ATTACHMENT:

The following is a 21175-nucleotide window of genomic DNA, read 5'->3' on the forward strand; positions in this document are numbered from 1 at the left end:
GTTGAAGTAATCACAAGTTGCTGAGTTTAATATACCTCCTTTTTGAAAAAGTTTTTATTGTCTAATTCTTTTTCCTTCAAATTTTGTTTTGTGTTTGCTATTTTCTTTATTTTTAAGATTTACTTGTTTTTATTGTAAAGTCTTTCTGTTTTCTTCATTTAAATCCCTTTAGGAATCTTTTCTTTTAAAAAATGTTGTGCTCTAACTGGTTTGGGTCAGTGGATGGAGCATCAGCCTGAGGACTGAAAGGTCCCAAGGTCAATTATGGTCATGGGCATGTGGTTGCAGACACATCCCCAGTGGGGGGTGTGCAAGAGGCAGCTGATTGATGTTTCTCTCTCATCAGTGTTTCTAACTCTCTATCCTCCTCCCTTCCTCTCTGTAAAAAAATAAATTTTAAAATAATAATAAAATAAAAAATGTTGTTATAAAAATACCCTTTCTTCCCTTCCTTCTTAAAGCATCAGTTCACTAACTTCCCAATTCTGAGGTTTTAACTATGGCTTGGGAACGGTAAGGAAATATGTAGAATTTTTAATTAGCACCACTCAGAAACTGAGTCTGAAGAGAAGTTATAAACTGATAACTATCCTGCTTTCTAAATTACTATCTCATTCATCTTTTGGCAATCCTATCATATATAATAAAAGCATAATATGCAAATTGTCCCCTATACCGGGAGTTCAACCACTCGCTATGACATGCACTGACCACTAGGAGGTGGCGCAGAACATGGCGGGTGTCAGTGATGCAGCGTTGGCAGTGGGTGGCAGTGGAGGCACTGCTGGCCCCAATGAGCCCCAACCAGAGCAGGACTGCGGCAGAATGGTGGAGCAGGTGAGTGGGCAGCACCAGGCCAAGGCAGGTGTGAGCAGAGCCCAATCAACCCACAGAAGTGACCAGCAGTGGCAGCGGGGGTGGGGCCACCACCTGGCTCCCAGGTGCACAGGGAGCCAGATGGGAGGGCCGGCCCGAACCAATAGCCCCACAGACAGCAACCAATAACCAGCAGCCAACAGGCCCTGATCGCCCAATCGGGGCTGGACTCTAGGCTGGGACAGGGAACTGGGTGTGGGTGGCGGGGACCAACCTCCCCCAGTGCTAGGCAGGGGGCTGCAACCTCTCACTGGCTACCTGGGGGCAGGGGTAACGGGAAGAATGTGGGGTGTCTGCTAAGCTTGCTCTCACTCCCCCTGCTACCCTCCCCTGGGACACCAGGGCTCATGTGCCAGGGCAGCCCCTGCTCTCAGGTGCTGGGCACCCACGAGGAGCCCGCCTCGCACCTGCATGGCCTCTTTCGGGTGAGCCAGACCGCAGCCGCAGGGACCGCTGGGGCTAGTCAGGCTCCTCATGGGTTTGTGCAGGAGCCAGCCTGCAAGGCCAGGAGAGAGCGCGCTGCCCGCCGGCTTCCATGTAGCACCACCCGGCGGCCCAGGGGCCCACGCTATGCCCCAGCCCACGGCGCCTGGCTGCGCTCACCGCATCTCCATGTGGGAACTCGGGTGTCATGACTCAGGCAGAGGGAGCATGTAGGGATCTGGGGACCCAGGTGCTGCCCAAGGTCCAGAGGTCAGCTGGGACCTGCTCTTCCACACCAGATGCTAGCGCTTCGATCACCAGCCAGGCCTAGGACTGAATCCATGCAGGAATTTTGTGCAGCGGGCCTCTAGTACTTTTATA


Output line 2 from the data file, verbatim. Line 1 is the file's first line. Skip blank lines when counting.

GTTGAAGTAATCACAAGTTGCTGAGTTTAATATACCTCCTTTTTGAAAAAGTTTTTATTGTCTAATTCTTTTTCCTTCAAATTTTGTTTTGTGTTTGCTATTTTCTTTATTTTTAAGATTTACTTGTTTTTATTGTAAAGTCTTTCTGTTTTCTTCATTTAAATCCCTTTAGGAATCTTTTCTTTTAAAAAATGTTGTGCTCTAACTGGTTTGGGTCAGTGGATGGAGCATCAGCCTGAGGACTGAAAGGTCCCAAGGTCAATTATGGTCATGGGCATGTGGTTGCAGACACATCCCCAGTGGGGGGTGTGCAAGAGGCAGCTGATTGATGTTTCTCTCTCATCAGTGTTTCTAACTCTCTATCCTCCTCCCTTCCTCTCTGTAAAAAAATAAATTTTAAAATAATAATAAAATAAAAAATGTTGTTATAAAAATACCCTTTCTTCCCTTCCTTCTTAAAGCATCAGTTCACTAACTTCCCAATTCTGAGGTTTTAACTATGGCTTGGGAACGGTAAGGAAATATGTAGAATTTTTAATTAGCACCACTCAGAAACTGAGTCTGAAGAGAAGTTATAAACTGATAACTATCCTGCTTTCTAAATTACTATCTCATTCATCTTTTGGCAATCCTATCATATATAATAAAAGCATAATATGCAAATTGTCCCCTATACCGGGAGTTCAACCACTCGCTATGACATGCACTGACCACTAGGAGGTGGCGCAGAACATGGCGGGTGTCAGTGATGCAGCGTTGGCAGTGGGTGGCAGTGGAGGCACTGCTGGCCCCAATGAGCCCCAACCAGAGCAGGACTGCGGCAGAATGGTGGAGCAGGTGAGTGGGCAGCACCAGGCCAAGGCAGGTGTGAGCAGAGCCCAATCAACCCACAGAAGTGACCAGCAGTGGCAGCGGGGGTGGGGCCACCACCTGGCTCCCAGGTGCACAGGGAGCCAGATGGGAGGGCCGGCCCGAACCAATAGCCCCACAGACAGCAACCAATAACCAGCAGCCAACAGGCCCTGATCGCCCAATCGGGGCTGGACTCTAGGCTGGGACAGGGAACTGGGTGTGGGTGGCGGGGACCAACCTCCCCCAGTGCTAGGCAGGGGGCTGCAACCTCTCACTGGCTACCTGGGGGCAGGGGTAACGGGAAGAATGTGGGGTGTCTGCTAAGCTTGCTCTCACTCCCCCTGCTACCCTCCCCTGGGACACCAGGGCTCATGTGCCAGGGCAGCCCCTGCTCTCAGGTGCTGGGCACCCACGAGGAGCCCGCCTCGCACCTGCATGGCCTCTTTCGGGTGAGCCAGACCGCAGCCGCAGGGACCGCTGGGGCTAGTCAGGCTCCTCATGGGTTTGTGCAGGAGCCAGCCTGCAAGGCCAGGAGAGAGCGCGCTGCCCGCCGGCTTCCATGTAGCACCACCCGGCGGCCCAGGGGCCCACGCTATGCCCCAGCCCACGGCGCCTGGCTGCGCTCACCGCATCTCCATGTGGGAACTCGGGTGTCATGACTCAGGCAGAGGGAGCATGTAGGGATCTGGGGACCCAGGTGCTGCCCAAGGTCCAGAGGTCAGCTGGGACCTGCTCTTCCACACCAGATGCTAGCGCTTCGATCACCAGCCAGGCCTAGGACTGAATCCATGCAGGAATTTTGTGCAGCGGGCCTCTAGTACTTTTATA